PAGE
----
For performance testing, we used a Dell PowerEdge T640 tower server equipped with two Xeon Gold 5120 CPUs, 64GB of DDR4 plus an Intel dual-port 10GbE fibre adapter and running Windows Server 2016. With a mapped NAS share, we watched Iometer report fast sequential read rates of 9.2Gbits/sec but a noticeably lower 6.9Gbits/sec for write operations.

Real world performance is reasonable with file copies of a 25GB test file delivering read and write averages of 4.6Gbits/sec and 4Gbits/sec. Our backup test secured a 22.4GB folder containing 10,500 small files to the share at a modest 1.4Gbits/sec – Qnap’s TS-1677X returned 2.2Gbits/sec for this test.

Encryption performance is acceptable as copying the 25GB test file to an encrypted volume averaged 2.5Gbits/sec although CPU utilization peaked at 82%. The TS-1677X returned 2.8Gbits/sec for this test with its Ryzen CPU snoozing at only 16% utilization.

IP SAN performance is also a mixed bag with a 500GB target delivering sequential read and write speeds of 9.2Gbits/sec and 6.3Gbits/sec. We ramped up the pressure with a dual 10GbE MPIO link and saw read speeds increase nicely to 15.5Gbits/sec but write speeds only improve to 7.8Gbits/sec.

Data protection features

Backup app choices may be reduced but all the important ones are available for the TS-1635AX. The Hybrid Backup Sync app simplifies backup management as it controls all your local, remote, Rsync, and iSCSI LUN backups from a single interface.

Installing the Hybrid Backup Sync app also loads the Cloud Drive Sync add-on allowing you to connect to cloud providers such as Amazon Drive, Dropbox, OneDrive and Citrix FileShare to run one- and two-way file syncing jobs. Off-site backup is handled by Qnap’s RTRR (real-time remote replication) which syncs data between folders on local and remote Qnap NAS appliances.

Creating a private backup cloud is a cinch with the Qsync Central Station 2.0 app. You can use this to sync folders and files on Windows and Mac systems along with iOS and Android mobiles, centrally manage client settings and create team folders to share files between multiple users.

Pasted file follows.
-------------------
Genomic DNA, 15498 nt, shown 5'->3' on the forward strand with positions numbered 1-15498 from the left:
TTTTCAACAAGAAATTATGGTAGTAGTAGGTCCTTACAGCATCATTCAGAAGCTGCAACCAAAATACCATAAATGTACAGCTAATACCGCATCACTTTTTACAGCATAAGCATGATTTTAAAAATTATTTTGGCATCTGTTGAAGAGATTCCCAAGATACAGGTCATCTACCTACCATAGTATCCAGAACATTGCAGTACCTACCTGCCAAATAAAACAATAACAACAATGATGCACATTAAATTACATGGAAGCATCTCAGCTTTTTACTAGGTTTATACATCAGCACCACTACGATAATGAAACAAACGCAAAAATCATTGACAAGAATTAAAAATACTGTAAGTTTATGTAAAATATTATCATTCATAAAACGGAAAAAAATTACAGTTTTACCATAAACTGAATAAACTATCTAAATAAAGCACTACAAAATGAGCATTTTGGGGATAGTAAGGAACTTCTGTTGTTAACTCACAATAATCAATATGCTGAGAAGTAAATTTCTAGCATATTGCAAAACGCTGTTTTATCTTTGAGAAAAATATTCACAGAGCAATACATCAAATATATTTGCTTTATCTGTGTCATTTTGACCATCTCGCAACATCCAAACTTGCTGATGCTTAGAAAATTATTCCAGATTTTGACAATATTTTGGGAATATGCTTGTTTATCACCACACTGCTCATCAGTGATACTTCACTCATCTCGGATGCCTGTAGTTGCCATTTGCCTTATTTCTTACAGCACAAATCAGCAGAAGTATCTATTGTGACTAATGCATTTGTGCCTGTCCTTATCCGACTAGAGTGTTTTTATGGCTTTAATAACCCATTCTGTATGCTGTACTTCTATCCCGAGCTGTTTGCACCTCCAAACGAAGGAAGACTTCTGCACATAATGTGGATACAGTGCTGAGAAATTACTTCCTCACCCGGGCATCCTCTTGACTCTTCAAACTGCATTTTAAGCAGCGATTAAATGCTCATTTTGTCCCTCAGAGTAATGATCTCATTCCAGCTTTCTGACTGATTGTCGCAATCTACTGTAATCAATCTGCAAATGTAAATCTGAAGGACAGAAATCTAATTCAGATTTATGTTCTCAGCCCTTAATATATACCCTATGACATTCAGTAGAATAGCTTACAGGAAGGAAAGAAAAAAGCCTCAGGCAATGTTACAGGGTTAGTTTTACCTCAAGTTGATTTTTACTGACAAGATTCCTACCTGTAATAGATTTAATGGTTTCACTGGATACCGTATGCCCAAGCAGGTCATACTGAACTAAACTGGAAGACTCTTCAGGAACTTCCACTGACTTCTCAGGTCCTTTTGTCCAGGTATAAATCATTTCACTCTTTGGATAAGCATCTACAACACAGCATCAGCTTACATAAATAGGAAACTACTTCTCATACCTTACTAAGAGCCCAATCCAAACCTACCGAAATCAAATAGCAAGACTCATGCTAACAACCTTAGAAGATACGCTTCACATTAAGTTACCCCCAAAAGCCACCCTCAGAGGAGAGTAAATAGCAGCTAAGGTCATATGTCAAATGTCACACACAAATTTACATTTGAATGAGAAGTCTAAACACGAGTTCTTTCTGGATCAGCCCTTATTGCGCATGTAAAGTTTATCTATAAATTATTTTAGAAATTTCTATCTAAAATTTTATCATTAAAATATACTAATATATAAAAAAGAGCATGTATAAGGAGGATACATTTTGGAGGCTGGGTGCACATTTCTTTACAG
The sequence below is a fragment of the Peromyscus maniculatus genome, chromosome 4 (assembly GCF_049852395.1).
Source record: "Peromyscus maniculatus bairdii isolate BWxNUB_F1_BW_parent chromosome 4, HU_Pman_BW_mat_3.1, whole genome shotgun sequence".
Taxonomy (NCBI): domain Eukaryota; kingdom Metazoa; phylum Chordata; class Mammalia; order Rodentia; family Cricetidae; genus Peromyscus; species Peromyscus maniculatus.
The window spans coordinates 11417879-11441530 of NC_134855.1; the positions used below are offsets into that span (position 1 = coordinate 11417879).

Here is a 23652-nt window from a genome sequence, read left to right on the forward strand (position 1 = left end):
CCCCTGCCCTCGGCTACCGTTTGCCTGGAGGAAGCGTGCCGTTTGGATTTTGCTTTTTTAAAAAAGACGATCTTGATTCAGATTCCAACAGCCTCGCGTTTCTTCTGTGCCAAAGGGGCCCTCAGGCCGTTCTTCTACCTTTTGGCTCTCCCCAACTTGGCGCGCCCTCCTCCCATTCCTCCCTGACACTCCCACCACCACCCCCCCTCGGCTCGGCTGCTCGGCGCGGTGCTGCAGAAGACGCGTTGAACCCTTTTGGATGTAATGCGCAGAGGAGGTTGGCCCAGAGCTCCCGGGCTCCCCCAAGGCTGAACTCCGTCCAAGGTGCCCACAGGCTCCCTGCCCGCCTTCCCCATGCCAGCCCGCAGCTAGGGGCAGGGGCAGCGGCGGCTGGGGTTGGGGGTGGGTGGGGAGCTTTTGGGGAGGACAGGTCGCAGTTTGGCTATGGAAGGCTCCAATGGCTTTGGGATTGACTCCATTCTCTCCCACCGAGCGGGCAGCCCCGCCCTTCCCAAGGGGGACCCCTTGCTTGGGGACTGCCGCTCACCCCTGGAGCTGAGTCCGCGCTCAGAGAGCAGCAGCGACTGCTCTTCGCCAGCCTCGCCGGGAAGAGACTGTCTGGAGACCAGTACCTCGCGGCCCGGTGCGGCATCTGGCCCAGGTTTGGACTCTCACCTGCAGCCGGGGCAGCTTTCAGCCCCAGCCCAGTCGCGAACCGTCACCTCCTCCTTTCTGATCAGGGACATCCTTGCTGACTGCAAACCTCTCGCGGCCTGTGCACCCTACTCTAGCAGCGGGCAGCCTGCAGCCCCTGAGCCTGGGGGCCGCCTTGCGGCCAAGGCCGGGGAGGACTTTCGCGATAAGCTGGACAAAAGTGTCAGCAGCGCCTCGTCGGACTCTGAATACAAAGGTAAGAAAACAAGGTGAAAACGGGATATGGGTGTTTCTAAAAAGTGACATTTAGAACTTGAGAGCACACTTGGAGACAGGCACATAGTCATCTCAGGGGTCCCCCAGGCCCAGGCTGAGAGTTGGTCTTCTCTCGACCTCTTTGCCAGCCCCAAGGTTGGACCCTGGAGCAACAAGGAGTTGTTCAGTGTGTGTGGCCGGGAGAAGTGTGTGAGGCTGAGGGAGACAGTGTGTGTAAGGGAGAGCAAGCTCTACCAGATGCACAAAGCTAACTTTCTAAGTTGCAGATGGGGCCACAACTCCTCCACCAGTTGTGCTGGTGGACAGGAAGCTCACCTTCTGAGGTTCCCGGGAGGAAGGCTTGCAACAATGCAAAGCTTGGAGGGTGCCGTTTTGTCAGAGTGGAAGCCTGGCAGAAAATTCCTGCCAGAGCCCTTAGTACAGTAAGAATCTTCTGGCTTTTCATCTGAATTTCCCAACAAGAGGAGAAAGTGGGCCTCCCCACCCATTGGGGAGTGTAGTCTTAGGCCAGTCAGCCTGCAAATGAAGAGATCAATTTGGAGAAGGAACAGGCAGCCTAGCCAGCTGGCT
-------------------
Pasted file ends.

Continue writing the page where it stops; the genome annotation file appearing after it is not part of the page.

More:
Conclusion

The TS-1635AX is a worthy contender for businesses that want a big NAS appliance that puts a pile of storage on their desktop at an affordable price. There are compromises as 10GbE performance is a mixed bag and app availability for Qnap’s ARM-based appliances is reduced. Nevertheless, this 16-bay appliance delivers a great range of storage features, is noticeably faster than the TS-1635 it’s replacing and costs around the same price.

7.5 Total Score

The TS-1635AX is a worthy contender for businesses that want a big NAS appliance that puts a pile of storage on their desktop at an affordable price. There are compromises as 10GbE performance is a mixed bag and app availability for Qnap’s ARM-based appliances is reduced. Nevertheless, this 16-bay appliance delivers a great range of storage features, is noticeably faster than the TS-1635 it’s replacing and costs around the same price.

Performance
6
Features
7
Build quality
9
Usability
8.5
Value
8.5
PROS
  • Good price
  • High storage capacity
  • Integral 10GbE fiber ports
  • Extremely quiet
  • Ideal as a big backup vault
CONS
  • App shortage for ARM-based CPU
  • Below par write speeds
  • 10GbE transceivers not included
User Rating: 4 (1 votes)